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Reimagine Your Data Catalog with AI Data Assistants

Recorded April 4, 2024

 

Generative AI is changing the way we learn and work. Its impact on an enterprise's data, analytics, and governance is no exception. In this webinar John Wills, the founder of Prentice Gate Advisors and renowned catalog and governance expert, will discuss and demonstrate how chat-oriented AI Data Assistants are emerging as the primary tool for achieving real growth in a data culture. 

Moderator Christopher Johnson is the Managing Partner of Data Visuals and a former data executive with Alation, Harley-Davidson Motor Company, and Miller Brewing.

 

Listeners can expect to learn:

  • The definition of an AI Data Assistant

  • The role of the catalog with an AI Data Assistant

  • Value and impact for all employees, analysts, and stewards.

  • Data governance-related opportunities and impact

  • Practical advice and next steps for data & analytic leaders

Transcript

I can have a chance to respond in the chat while we, uh, while we talk. I'm, I'm outwitted by doing two things at once. So, uh, I'll just say hello verbally.

Yeah. Why don't we go ahead and get started, Samantha? Sure. Yeah. Good call. Okay, so thank you everyone for joining. Welcome to Reimagine Your Data Catalog with AI Data Assistance. Um, so I will say this is being recorded, um, and we will be sure to send the recording out after the webinar. Um, my name is Samantha Wills.

I will be moderating the questions you might have, and we will be asking those at the end of the session, um, so please feel free to, uh, enter those in the chat bar. Um, and then if there are any technical questions or any questions that I am able to answer as the webinar is happening live, I'll be in on the back end just kind of typing responses.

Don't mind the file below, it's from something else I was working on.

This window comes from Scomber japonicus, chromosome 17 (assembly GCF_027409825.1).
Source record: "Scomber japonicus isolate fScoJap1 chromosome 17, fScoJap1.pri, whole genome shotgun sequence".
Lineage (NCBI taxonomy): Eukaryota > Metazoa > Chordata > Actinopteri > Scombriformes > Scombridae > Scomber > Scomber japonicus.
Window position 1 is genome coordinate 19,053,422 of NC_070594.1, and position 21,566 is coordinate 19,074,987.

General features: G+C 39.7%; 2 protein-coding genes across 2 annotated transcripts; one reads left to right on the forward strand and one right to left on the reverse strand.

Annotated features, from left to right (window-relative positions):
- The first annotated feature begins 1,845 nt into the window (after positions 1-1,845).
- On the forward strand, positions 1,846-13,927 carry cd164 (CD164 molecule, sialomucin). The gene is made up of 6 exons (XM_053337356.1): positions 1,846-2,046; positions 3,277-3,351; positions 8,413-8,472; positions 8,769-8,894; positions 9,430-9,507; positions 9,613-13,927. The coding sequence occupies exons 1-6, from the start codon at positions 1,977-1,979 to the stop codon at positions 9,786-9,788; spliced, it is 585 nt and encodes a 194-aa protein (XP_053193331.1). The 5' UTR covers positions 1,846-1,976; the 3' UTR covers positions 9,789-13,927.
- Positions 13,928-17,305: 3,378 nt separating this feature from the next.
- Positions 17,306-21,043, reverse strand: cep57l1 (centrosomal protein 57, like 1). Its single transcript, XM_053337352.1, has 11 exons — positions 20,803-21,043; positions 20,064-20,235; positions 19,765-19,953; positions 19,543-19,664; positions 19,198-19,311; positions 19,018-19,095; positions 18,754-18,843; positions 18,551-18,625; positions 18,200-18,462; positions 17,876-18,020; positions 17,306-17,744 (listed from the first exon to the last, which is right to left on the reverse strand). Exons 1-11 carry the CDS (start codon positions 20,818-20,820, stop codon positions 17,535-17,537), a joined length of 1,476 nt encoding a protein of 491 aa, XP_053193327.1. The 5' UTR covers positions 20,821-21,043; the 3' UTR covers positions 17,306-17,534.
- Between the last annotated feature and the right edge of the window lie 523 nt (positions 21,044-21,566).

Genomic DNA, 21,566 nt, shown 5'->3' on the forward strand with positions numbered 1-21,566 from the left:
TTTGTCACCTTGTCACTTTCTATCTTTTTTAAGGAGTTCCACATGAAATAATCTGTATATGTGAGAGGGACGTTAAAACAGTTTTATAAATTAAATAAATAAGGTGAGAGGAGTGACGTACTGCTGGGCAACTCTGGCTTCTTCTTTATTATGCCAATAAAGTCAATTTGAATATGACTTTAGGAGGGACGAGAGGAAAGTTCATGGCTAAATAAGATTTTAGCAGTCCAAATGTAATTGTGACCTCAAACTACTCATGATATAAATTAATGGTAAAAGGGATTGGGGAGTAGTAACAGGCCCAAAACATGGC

So, um, yeah, feel free to, um, raise any questions and we'll be sure to get them answered. So, um, I want to go ahead and introduce our moderator, Chris Johnson. He's an experienced principal advisor and technologist with 30 years in data management, architecture, and enterprise data operations. He's a former technology executive for Alation, Harley Davidson, and Miller Brewing Co.

And he has designed and guided data solutions for regional and global teams, spanning a wide array of business and technical use cases. He is also active in the broader data community, um, through his work as a contributor for

of knowledge, second edition, as well as his blog, the better data SME. Samantha. And thanks so much for having me, John. Good to see you again. As always, uh, I need to cut out the 30 year part. Cause every time I hear that it's sounds like, Oh boy, that's a long time. Also, uh, you know, Note to self just to reach out to the demo folks and say, we need to think about marketing in terms of naming conventions on some of those materials, but I'm really glad to be here.

I mean, it's going to be a hopefully a really valuable discussion for everybody. You know, AI is is taking the world by storm there. There's a lot of information coming in. Um, what we've try to do and what we hope to do today is to kind of demystify it as more of a practical application through this notion of AI assistance.

Um, and John and I have been working specifically around this and, and today we're going to kind of anchor that really around data cataloging. Um, we, we both have a passion for that and some experience in that space. Uh, so hopefully it'll be a good conversation. Um, Um, we're going to share with you some of the capabilities that we've actually started to build, so we'll do a little bit of show and tell.

But primarily, um, we will share our kind of perspective and thoughts about, you know, this whole emerging space and how you can bring it to bear to do better data management. So, John, great to see you, as I mentioned, as always. Um, maybe a quick intro for those who don't know you. Yeah, great. Thank you, Chris.

Uh, so John Wills, founder and principal of, uh, Prentice Gate Advisors, um, which is a data advisory consultancy. Um, a lot of great clients that I work with, um, mostly data leaders, but on strategy and architecture and Chris and I have known each other now for a good, good many years and work together, done podcasts together.

We've, we've done some joint writing. Uh, on various topics all around the data space. So thank you very much, Chris, for doing this. Really appreciate it. And Samantha, thank you very much for all the logistics. And first and foremost, thank you to all of our attendees. I really appreciate everyone spending some time with us.